Major market indices were mixed last week. The DJIA lost 1.00%, the S&P 500 increased 0.86%, and the Nasdaq rose 0.65%. Growth stocks outperformed value stocks. And the small cap index rose 1.16%. The 10-Treasury yield lost 0.17 basis points on the week, closing at 2.87%.
Last week saw equities take a breather from the primary uptrend. This is pretty typical. Stocks cannot just march into higher altitudes without pausing to draw some breath. Volume supply and demand indicate that the market's uptrend is still intact. While news out of Europe, a scandal in India, and saber rattling at the 30th parallel may make short-term sentiment a bit skittish, we still feel that this market has legs. But, as always, we remain cautious with our optimism.
The China Daily reported that China and Russia intend to drop the U.S. dollar for bilateral trade and use their own currencies for settlement. This represents a big announcement. It becomes a bigger deal if other Asian countries emulate them. What would you expect? With Geithner, Bernanke and company crowing of a strong-dollar policy, but doing everything in their power to weaken the dollar at every turn, at some point they lose credibility.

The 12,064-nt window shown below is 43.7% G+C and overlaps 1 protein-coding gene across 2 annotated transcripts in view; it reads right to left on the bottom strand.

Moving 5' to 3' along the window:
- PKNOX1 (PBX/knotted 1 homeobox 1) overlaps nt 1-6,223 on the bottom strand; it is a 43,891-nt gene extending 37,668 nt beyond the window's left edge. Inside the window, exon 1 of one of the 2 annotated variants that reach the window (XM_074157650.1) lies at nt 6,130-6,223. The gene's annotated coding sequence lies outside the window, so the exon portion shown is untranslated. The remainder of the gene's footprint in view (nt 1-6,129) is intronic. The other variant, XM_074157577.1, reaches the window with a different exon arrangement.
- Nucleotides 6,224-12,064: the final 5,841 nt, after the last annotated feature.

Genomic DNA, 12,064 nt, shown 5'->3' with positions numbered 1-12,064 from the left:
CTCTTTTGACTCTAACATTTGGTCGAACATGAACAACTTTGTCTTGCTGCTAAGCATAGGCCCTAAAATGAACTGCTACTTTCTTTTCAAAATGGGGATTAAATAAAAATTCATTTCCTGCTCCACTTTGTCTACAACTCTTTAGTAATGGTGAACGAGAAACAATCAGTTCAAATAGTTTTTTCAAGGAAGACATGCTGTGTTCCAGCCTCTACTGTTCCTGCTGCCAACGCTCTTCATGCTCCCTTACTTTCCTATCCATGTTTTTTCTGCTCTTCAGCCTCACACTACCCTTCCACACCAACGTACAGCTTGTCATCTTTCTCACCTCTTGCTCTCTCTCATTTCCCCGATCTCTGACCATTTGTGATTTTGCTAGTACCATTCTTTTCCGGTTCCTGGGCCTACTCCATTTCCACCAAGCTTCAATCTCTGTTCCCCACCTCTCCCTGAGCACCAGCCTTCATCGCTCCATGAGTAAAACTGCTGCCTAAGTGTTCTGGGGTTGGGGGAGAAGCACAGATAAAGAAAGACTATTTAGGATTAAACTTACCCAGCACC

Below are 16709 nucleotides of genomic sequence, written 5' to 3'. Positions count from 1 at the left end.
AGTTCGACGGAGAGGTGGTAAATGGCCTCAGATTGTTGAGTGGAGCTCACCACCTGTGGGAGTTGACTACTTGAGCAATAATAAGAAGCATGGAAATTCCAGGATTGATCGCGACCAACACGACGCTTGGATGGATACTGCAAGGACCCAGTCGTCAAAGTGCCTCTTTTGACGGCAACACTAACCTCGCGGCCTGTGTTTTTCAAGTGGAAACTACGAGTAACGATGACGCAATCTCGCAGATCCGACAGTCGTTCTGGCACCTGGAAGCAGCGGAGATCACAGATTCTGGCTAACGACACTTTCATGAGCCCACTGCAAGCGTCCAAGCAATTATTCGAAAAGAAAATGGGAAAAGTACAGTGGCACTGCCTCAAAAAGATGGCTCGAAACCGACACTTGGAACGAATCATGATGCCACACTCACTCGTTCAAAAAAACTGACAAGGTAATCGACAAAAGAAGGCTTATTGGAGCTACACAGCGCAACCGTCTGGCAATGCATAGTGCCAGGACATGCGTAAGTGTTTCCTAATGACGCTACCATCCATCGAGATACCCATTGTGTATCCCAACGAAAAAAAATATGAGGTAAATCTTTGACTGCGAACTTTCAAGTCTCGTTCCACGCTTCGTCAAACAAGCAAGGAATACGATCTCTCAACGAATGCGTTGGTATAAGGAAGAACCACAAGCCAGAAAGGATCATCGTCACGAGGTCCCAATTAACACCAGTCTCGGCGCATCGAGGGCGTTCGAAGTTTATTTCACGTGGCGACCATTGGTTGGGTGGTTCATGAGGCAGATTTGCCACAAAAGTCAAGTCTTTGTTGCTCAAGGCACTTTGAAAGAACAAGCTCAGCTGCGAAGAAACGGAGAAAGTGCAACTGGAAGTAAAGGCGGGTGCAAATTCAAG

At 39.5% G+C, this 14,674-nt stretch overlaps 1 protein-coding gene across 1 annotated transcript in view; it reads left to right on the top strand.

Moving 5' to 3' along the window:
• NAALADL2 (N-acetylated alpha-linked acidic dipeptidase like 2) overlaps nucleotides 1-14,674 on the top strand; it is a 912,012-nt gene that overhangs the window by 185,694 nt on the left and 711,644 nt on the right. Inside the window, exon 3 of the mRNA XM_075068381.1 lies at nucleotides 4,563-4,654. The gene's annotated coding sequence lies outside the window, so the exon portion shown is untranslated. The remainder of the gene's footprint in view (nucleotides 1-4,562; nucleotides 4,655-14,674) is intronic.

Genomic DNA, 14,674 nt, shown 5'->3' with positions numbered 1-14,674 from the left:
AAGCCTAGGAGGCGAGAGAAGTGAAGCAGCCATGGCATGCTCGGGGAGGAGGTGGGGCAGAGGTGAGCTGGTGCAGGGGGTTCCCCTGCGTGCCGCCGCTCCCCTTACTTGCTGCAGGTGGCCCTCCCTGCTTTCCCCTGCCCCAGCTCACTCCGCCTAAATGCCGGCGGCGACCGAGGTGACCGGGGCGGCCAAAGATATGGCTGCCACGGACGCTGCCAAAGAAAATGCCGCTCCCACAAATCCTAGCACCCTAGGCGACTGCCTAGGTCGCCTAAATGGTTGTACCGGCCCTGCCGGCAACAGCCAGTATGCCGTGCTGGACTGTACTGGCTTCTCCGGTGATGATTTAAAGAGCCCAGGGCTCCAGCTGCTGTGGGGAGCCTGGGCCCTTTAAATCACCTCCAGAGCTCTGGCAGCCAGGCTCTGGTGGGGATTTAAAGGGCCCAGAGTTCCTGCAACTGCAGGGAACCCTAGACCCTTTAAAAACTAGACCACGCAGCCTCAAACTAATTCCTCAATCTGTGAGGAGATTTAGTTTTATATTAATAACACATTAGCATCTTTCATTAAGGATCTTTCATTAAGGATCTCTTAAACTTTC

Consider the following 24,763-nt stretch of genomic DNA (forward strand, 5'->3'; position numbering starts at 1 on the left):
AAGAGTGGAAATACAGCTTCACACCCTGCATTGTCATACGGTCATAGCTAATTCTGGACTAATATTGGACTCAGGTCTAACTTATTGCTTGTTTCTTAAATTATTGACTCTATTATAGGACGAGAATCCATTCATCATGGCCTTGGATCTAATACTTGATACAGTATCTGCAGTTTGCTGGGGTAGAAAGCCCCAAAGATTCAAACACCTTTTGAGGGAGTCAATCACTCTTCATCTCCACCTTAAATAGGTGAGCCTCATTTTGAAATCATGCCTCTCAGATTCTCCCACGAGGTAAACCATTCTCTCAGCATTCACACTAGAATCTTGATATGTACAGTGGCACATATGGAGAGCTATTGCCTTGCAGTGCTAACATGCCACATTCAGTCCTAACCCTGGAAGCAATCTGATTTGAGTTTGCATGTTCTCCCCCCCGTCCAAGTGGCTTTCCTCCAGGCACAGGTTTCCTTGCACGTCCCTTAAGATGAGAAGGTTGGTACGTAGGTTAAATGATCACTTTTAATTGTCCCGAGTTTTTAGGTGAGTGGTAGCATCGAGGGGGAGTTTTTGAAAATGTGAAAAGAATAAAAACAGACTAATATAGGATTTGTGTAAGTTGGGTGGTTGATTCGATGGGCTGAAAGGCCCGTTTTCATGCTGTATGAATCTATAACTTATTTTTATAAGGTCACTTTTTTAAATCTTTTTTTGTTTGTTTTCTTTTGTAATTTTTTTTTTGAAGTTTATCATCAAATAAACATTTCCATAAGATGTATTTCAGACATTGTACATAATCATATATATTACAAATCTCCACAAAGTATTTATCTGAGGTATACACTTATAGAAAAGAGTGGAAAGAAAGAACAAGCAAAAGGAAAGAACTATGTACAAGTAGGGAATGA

We can say that this is all part and parcel of geopolitics and global finance but that only goes so far. The benefit of having the keys to the printing press of the world's central currency is the ability to print more. In return, financial partners and clients around the world expect a bit of candor. When they don't get it, they are forced to become proactive. It's not too different from trade practices within any community in the world. You can hang a lowest prices sign in your windown. But if you don't offer them, what good is it?
Do what I say, not what I do worked for a while. But it does not make for sound long-term policy.
Economically, things are looking up. Labor markets are improving. Consumer spending is up. Global GDP is rising. The Conference Board's Leading Economic Indicators are up and business confidence is rising.
In the spirit of the holiday, we have a lot for which to be thankful. While the housing market, like your uncle Lou, lays on the coach in a boozy, post-meal tryptophan coma, the rest of the family is active and well. Stay tuned...